The European Parliament ,
– having regard to Article 290 of the EC Treaty,
– having regard to Council Regulation No 1 of 15 April 1958 determining the languages to be used by the European Economic Community(1) , as last amended by Council Regulation (EC) No 920/2005(2) ,
– having regard to the Code of Conduct on Multilingualism adopted by the Bureau on 17 November 2008,
– having regard to the Bureau's decision of 13 December 2006 on a derogation from Rule 138 and its subsequent decisions extending that derogation until the end of the current parliamentary term,
– having regard to Rules 138 and 139 of its Rules of Procedure,
A. whereas, pursuant to Rule 138, all Parliament's documents are to be drawn up in the official languages, and all Members have the right to speak in Parliament in the official language of their choice, with interpretation into the other official languages,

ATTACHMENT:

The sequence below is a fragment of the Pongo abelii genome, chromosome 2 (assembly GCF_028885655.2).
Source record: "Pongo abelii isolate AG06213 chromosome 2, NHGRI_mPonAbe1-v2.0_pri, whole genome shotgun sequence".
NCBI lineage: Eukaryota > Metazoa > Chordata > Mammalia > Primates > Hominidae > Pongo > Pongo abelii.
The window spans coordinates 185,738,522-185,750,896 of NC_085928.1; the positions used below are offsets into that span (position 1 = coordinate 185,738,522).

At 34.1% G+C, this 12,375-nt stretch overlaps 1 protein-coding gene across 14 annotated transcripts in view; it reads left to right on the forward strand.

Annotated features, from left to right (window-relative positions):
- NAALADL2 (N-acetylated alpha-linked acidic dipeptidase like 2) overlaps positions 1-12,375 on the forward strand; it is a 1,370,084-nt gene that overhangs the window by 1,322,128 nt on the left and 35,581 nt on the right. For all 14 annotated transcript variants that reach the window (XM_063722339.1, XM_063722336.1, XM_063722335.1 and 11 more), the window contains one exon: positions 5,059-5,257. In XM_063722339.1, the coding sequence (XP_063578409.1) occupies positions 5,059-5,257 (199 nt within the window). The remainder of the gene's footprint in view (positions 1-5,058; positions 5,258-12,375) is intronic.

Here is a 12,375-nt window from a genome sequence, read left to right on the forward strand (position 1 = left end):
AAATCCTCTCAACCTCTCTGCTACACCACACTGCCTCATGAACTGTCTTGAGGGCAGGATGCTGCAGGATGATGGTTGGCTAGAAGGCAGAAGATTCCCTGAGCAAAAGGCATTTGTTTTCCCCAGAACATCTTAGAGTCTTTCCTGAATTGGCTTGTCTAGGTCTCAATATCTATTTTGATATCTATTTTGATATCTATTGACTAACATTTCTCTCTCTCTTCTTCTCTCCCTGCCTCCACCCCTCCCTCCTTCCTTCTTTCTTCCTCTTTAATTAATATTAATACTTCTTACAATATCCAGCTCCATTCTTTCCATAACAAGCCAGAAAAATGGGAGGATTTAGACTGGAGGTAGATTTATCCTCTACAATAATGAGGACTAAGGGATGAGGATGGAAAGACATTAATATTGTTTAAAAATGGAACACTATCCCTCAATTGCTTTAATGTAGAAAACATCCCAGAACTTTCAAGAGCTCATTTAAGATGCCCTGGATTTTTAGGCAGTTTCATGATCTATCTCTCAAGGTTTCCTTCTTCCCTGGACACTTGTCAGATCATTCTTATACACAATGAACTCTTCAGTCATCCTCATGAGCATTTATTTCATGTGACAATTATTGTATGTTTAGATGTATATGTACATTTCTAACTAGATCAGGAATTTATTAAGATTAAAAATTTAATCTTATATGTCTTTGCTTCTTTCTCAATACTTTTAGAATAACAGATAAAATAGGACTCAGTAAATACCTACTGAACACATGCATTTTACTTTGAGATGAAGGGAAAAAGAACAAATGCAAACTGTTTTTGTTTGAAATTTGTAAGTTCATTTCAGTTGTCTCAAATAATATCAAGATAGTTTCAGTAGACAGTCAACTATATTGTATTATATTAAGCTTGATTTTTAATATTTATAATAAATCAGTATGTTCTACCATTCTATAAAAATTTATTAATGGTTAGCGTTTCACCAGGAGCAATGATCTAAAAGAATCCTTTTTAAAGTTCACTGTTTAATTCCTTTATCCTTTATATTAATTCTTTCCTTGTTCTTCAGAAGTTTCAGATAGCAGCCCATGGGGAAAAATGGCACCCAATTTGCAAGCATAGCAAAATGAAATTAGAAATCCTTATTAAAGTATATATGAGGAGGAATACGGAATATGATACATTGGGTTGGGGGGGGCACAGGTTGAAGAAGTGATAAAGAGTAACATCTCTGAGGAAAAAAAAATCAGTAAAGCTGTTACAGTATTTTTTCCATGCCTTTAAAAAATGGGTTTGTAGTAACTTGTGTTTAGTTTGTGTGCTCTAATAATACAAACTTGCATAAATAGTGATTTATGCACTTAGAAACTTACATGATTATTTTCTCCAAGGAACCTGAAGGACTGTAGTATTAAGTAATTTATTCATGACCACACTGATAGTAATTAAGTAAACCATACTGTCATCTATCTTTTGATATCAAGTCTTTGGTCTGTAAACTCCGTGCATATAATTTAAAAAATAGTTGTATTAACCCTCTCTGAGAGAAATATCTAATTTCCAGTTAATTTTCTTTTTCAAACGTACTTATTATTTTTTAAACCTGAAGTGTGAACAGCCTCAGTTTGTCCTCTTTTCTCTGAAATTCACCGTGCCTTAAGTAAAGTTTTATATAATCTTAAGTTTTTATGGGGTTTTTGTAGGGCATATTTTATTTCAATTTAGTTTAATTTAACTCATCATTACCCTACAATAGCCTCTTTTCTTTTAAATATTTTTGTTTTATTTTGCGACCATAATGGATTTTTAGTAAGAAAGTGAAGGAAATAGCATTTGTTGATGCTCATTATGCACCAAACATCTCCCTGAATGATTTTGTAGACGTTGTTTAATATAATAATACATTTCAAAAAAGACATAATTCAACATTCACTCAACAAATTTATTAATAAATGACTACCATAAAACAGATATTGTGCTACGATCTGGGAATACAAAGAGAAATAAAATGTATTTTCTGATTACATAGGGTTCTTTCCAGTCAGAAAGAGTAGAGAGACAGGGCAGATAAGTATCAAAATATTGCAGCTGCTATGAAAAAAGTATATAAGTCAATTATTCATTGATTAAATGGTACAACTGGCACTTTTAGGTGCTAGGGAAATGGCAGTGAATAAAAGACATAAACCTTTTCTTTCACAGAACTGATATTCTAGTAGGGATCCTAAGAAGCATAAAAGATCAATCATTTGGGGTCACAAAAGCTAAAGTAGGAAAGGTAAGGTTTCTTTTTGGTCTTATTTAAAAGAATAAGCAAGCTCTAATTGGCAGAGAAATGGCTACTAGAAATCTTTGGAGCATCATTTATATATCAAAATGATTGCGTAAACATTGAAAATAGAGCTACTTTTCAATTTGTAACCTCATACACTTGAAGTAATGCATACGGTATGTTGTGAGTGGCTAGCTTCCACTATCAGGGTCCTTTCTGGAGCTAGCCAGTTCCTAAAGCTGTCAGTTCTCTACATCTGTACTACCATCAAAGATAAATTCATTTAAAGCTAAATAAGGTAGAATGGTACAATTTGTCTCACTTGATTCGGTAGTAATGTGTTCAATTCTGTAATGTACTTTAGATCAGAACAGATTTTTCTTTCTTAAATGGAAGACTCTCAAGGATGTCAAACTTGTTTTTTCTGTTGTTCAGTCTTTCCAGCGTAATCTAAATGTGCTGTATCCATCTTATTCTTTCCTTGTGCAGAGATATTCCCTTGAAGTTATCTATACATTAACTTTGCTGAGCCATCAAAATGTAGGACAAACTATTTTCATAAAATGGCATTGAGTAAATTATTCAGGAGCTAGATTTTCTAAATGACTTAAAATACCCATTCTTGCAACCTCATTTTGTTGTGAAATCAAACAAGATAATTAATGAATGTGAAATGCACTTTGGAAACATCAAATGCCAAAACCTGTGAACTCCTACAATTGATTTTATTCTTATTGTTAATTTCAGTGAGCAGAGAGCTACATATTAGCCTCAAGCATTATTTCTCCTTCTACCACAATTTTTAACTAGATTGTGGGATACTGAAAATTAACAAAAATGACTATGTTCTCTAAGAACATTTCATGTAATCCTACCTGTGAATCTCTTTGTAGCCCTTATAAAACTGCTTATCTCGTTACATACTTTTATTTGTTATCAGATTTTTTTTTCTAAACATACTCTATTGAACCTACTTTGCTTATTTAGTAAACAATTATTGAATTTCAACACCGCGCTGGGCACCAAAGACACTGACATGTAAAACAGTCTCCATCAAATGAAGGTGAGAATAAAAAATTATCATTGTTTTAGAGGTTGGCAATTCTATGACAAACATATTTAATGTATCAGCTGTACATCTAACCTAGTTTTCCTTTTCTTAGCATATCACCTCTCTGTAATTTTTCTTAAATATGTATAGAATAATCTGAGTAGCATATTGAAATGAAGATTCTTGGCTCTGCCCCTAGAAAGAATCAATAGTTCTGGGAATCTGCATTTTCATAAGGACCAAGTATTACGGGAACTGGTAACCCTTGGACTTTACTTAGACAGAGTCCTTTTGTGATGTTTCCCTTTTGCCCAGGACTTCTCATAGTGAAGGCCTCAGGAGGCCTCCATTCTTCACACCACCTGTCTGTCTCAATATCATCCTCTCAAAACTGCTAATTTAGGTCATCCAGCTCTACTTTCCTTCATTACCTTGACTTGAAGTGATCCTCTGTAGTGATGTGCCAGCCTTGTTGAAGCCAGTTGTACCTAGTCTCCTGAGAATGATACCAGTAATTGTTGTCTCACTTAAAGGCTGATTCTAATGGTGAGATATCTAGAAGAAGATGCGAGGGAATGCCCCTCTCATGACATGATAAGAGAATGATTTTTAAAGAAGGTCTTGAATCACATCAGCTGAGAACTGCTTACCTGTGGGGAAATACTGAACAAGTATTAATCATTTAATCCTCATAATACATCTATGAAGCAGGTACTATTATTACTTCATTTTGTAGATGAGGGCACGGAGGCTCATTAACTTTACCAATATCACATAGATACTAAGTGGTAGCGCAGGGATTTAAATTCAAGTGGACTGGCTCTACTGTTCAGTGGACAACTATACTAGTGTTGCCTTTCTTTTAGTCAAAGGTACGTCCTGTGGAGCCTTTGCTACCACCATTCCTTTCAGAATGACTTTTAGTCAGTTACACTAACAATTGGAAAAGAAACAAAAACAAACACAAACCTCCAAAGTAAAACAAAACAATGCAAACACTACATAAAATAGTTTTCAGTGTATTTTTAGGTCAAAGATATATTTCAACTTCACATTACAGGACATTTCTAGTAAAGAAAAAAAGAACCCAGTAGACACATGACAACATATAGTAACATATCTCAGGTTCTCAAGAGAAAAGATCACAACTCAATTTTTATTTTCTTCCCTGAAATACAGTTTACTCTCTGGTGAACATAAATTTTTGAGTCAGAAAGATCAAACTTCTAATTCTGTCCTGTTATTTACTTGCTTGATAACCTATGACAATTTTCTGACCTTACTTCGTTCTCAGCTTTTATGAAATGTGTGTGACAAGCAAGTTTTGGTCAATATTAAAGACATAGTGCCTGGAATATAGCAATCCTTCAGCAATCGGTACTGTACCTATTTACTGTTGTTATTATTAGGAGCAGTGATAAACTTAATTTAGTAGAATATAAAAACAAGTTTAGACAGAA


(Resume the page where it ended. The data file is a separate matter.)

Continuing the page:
B. whereas, under Rule 139, derogations from Rule 138 are permissible until the end of the sixth parliamentary term if, and to the extent that, despite adequate precautions, the linguists required for an official language are not available in sufficient numbers; whereas with respect to each official language for which a derogation is considered necessary, the Bureau, on a proposal from the Secretary-General, shall ascertain whether the conditions are fulfilled, and the Bureau shall review its decision every six months,
C. whereas, on 13 December 2006, the Bureau accepted that the difficulties of providing sufficient language cover for Maltese, Romanian, Bulgarian and Irish were such that the conditions were fulfilled for a derogation from Rule 138 in respect of each of those languages; whereas by subsequent Bureau decisions those derogations have been extended such that, from 1 January 2009 until the end of the parliamentary term, a derogation applies in respect of Bulgarian and Romanian (interpretation), Czech (interpretation during the Czech Council Presidency), Maltese (interpretation and translation) and Irish (interpretation, translation and legal-linguistic verification),
D. whereas Council Regulation (EC) No 920/2005 provides for temporary (renewable) derogation measures for a five-year period in respect of Irish,